• motoguy128motoguy128 Member Posts: 102
    I’m a cool mild humid coastal climate, 700-750. 1.5 ton 525-600. Not sure why people on here want to run more than 400cfm per ton if it’s not a dry climate. You never get anY humidity removal especially when the oversized indoor coils these days.

    Some brands like carrier and Rheem run 340/ton as nominal, but rates output is lower than nominal.
  • B_SloaneB_Sloane Member Posts: 54
    Icarus said:

    I can actually run virtually anything. The trunk in the basement is ~8x12 at the end I would have to tap to.

    never come off the end of a Duct

    Static Regain !
  • mattmia2mattmia2 Member Posts: 1,320
    You need to get a return up there as well. if the air coming in has no place to go, it won't move.
  • Jolly BodgerJolly Bodger Member Posts: 209
    Put in a two head mini-split HP. This would provide zoning and modulate to meet the needs and provide the best efficiency.
  • mikeg2015mikeg2015 Member Posts: 1,178
    1.5 Tons will be plenty and longer run times will make it more balanced. A single 6” or wall stack to get to that room will be fine. Shouldn’t need a dedicated return if there’s descent door undercut or open stairway.

    1.5 ton HP only need 600CFM, Carrier and Rheem only 525, especially matched with a 2 ton coil. Not sure why most pros on here wan more than 400cfm/ton. SOme MFG nominally only want 350 like carrier and Rheem.
  • ChrisJChrisJ Member Posts: 11,009
    edited January 25
    mikeg2015 said:

    1.5 Tons will be plenty and longer run times will make it more balanced. A single 6” or wall stack to get to that room will be fine. Shouldn’t need a dedicated return if there’s descent door undercut or open stairway.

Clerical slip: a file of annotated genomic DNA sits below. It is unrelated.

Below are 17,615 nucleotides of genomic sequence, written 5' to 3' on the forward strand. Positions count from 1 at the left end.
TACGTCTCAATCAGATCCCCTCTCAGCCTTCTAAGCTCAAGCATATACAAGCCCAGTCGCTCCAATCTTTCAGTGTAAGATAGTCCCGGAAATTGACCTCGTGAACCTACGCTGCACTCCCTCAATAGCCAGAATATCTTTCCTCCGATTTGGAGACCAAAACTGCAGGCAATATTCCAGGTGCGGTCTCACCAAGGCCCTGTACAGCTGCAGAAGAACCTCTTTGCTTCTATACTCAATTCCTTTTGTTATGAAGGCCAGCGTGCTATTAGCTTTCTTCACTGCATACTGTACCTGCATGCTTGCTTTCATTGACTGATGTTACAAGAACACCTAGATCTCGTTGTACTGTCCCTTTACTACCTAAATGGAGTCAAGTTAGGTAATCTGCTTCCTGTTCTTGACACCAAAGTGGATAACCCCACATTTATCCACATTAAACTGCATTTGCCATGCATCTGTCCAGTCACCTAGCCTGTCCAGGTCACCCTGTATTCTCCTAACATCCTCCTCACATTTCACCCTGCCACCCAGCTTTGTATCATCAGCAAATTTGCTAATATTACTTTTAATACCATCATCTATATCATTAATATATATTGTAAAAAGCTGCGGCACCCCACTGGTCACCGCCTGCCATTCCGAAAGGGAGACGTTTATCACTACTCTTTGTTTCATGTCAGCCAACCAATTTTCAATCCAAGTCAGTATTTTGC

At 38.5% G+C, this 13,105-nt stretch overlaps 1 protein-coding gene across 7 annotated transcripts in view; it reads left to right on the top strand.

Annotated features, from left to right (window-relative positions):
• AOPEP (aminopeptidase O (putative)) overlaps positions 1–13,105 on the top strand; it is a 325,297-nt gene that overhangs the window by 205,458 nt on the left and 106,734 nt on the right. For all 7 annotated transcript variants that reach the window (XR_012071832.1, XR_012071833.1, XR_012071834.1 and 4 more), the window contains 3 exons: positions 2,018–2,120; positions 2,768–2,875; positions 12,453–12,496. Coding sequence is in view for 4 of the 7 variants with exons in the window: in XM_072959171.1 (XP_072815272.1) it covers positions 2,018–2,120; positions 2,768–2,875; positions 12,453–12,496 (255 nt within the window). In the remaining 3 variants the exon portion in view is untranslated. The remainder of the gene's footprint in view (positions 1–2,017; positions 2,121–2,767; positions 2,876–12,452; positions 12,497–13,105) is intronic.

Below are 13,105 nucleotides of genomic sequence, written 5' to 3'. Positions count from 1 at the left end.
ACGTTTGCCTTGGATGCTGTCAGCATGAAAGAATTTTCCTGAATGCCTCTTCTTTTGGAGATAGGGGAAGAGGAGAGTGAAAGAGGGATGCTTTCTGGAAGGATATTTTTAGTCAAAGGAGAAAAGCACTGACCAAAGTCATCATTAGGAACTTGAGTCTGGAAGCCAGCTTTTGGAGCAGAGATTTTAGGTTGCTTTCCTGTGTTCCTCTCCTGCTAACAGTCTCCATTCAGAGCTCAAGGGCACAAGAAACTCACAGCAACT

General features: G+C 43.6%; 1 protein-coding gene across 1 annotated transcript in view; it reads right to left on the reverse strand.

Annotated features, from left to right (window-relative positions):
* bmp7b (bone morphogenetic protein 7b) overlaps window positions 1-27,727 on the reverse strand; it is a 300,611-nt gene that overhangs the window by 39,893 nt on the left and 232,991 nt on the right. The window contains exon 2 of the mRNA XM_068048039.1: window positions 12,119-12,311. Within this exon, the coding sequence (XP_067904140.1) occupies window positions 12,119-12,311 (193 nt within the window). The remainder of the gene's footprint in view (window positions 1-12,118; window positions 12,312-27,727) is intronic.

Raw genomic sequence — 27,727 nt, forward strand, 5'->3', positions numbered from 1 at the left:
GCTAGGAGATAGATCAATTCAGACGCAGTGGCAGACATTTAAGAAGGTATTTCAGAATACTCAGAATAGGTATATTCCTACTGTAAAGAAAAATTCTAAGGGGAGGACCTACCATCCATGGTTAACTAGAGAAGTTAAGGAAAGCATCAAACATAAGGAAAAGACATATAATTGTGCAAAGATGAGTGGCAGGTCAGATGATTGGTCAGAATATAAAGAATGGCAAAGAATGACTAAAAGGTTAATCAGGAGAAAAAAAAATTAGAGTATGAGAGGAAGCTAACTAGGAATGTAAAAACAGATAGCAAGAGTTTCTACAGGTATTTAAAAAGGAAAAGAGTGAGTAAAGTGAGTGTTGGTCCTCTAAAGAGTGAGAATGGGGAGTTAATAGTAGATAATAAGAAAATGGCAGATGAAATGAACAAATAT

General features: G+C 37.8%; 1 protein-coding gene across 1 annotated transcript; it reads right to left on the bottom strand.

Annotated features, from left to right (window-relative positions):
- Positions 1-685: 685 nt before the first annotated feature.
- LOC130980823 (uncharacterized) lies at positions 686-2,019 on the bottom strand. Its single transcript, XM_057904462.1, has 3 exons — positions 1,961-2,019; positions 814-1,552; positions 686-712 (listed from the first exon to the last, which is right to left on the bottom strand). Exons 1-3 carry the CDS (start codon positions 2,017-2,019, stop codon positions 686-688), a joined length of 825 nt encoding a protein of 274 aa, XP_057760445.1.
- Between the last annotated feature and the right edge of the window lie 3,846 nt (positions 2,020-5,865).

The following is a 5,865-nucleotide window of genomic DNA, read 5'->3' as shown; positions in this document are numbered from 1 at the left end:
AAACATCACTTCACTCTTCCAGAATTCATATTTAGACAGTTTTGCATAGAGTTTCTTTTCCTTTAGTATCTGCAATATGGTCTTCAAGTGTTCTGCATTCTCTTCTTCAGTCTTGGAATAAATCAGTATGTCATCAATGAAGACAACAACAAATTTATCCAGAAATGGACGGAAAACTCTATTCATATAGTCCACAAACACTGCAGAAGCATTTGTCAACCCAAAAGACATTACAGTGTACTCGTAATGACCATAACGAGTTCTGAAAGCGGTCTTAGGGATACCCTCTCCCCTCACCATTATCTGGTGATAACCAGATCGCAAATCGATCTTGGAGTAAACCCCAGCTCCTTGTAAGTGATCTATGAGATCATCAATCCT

1.5 ton HP only need 600CFM, Carrier and Rheem only 525, especially matched with a 2 ton coil. Not sure why most pros on here wan more than 400cfm/ton. SOme MFG nominally only want 350 like carrier and Rheem.

    You feel a 6" duct on a home HVAC system of any length is good for 600 CFM ?

    I come up with 85 CFM for 6" hard pipe.

    Since the room size changed to 200 sqft, if It was mine I'd want an 8" minimum if using hard pipe being it's on the second floor. A 10"x6" could work as well.

    Hot air will tend to stay up there and not want to be "pushed down". Cold air will tend to sink and fall down the stairs on it's own.

    If this is done without a dedicated return it will always be the room that's too hot and will likely end up with a window air conditioner.


    One of the reasons my system at home works so well is the main return is on the second floor right above the stairs where all of the hot air naturally goes. It cannot be reversed, those systems always work terrible in the summer.


    Single pipe quasi-vapor system. Typical operating pressure 0.14 - 0.43 oz. EcoSteam ES-20 Advanced Control for Residential Steam boilers. Rectorseal Steamaster water treatment
  • Jolly BodgerJolly Bodger Member Posts: 209
    @ChrisJ you understand! Most think nothing of return. With A/C, return is more important than supply.
  • IcarusIcarus Member Posts: 105
    edited January 27
    I’m still here reading all the thoughtful comments. My bugaboo is that local HVAC contractors want so much money to do a pretty simple install. Debating between the fundamental efficiencies of mini-splits vs the simple install of a coil and compressor in the existing air handler.

    Having been in the trades my whole life, I under stand profit and overhead, but I also know how long it takes to do things. For example,I just did a two zone minisplit, fairly simple install, one unit on the outside wall upstairs, the other into an interior wall into a crawl. Including pulling the circuit, hanging the units, running the line sets and coves I had about 10 hours into it. I had a friend do the purge and evac and paid him well for his time. (This is not where the house in the OP is located...there i can’t find any one to do the evac only).

    The quotes I am getting is ~$ for a coil and Goodman heat pump that I can buy for under $. As I said, I expect it to take only about one day for a journeyman to do the install, it would seem that ~$ is pretty steep for one days labor, including P/O.

    The quotes for a 3 zone minisplit has been bid at ~$. Once again, an install that would take me alone perhaps 3 days. Hardware costs ~$.

    Icarus